Secular Coalition to White House: Stop Ignoring Faith-Based Employment Discrimination
WASHINGTON, D.C. – Responding to recent comments by President Barack Obama and a top White House official, the Secular Coalition for America today urged the Obama administration to stop ignoring faith-based and taxpayer-funded employment discrimination and recommit to the president’s 2008 campaign promise to overturn the Bush-era policy that allows such discrimination to occur.
Under current guidelines established by a 2002 executive order by President George W. Bush, religious organizations that receive federal funding to engage in community services are allowed to discriminate on the basis of religion when hiring or employing staff, even if the individual’s job is not related to core religious functions.
When a Secular Coalition for America staffer asked the president at a Friday town hall meeting why he has not reversed this policy, as then-candidate Obama promised he would in Zanesville, Ohio, in July 2008, the president said it was a “difficult issue” but that “the balance we tried to strike is to say that if you are offering, if you’ve set up a nonprofit that is disassociated from your core religious functions and is out there in the public doing all kinds of work, then you have to abide, generally, with the nondiscrimination hiring practices. If, on the other hand, it is closer to your core functions as a synagogue or a mosque or a church then there may be more leeway for you to hire somebody who is a believer of that particular religious faith.”
Joshua Dubois, a Pentecostal minister who serves as director of the White House Office of Faith-Based and Neighborhood Partnerships, defended the Obama policy to a Denver audience on Wednesday, saying, “If your focus is first and foremost serving people in need, then there’s not a tremendous amount of time left to debate the finer points of the church-state relationship,” according to the Denver Post.
Sean Faircloth, executive director of the Secular Coalition for America, criticized both Obama and Dubois’ comments for failing to address the core issue raised by critics of the faith-based policy.
“As long as this policy exists, American taxpayers are being forced to fund organizations that can fire or refuse to hire someone simply because they practice the ‘wrong’ religion or no religion at all,” Faircloth said. “Despite what the president said on Friday, religious nonprofits are still allowed to commit this type of discrimination when hiring for positions that serve no core religious function. This is not only a violation of the separation of church and state, but a glaring instance of religious privileging that harms real people. To say we don’t have time to address this issue is akin to saying we don’t have time to abide by the United States Constitution.”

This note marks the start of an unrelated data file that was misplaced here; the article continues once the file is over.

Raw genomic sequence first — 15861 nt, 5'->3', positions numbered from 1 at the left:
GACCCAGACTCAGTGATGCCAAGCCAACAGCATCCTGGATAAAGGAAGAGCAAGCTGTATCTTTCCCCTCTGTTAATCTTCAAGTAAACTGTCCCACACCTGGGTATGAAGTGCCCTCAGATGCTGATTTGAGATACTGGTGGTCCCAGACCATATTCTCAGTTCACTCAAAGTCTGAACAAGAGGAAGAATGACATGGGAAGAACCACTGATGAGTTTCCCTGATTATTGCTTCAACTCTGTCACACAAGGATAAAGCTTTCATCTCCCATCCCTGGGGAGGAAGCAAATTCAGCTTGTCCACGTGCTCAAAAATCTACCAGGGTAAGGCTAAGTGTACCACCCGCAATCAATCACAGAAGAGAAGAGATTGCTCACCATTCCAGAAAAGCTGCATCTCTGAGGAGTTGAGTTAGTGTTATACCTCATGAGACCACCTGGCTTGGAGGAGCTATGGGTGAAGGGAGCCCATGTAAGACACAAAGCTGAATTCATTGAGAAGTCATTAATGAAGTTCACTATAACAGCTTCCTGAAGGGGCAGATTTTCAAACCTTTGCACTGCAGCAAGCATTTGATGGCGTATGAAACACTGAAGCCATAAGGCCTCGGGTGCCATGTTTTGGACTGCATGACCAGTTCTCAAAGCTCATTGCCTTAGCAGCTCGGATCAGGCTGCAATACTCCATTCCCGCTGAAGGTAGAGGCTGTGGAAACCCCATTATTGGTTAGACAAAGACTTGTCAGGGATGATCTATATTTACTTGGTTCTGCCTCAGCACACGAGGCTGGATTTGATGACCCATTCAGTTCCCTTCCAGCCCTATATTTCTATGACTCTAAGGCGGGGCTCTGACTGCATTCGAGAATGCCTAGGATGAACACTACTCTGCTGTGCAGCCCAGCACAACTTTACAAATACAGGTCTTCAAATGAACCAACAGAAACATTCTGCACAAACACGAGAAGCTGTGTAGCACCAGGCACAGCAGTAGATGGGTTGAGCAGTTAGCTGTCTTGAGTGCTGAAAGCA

The nature of the current policy ensures that most instances of discrimination go unreported, but several notable examples have come to light in recent years:
- In 2009, Saad Mohammad Ali, an Iraqi refugee who served as an interpreter for the U.S. government and came to the U.S. in 2008, was “told he would not be considered for [a position as an Arabic-speaking caseworker] because he is a Muslim,” not a Christian, according to the Seattle Times. Even though World Relief, the agency that rejected Ali, received up to 70 percent of its $32 million budget in 2010 from taxpayer sources, it was completely legal for World Relief to discriminate against Ali for practicing a different religion.
- World Vision, a “Christian humanitarian organization” that states on its website that “Christian faith is a prerequisite for employment,” has received hundreds of millions of dollars from the federal government in the past decade to fund projects ranging from international disaster relief to “at-risk youth” programs, including more than $100 million in 2010. Even though World Vision is a 501(c)(3) nonprofit, not a church, it has been able to legally fire employees who identified as Christian but denied the “deity of Jesus Christ” and “the doctrine of the Trinity.” World Vision’s president, Richard Stearns, also served on the first Advisory Council to Obama’s faith-based office.
During a campaign stop in Zanesville, Ohio, on July 1, 2008, Obama pledged to end federal funding of such discrimination. “If you get a federal grant, you can’t use that grant money to the people you help, and you can’t discriminate against them – or against the people you hire – on the basis of religion,” Obama said.
But after two years in office, Obama has still not signed an executive order to reverse the Bush-era policy. The president addressed the issue for the first time publicly on Friday, after Amanda Knief, government relations manager for the Secular Coalition for America, asked him about his unfulfilled pledge during a live town hall meeting, where the president defended the status quo.
“President Obama has given no explanation for his apparent reversal on this issue,” Faircloth said. “In these tough economic times, when it is already hard enough for many people to find work, we strongly urge the president to recommit to his 2008 pledge and sign an executive order that would prohibit federally funded organizations from discriminating against otherwise qualified candidates because of their religious beliefs or lack thereof.”
The Secular Coalition was one of dozens of secular and religious organizations affiliated with the Coalition Against Religious Discrimination (CARD) that joined U.S. Rep. Robert “Bobby” Scott and other House members at a June press conference on Capitol Hill to urge Obama to end religious discrimination in hiring and employment.
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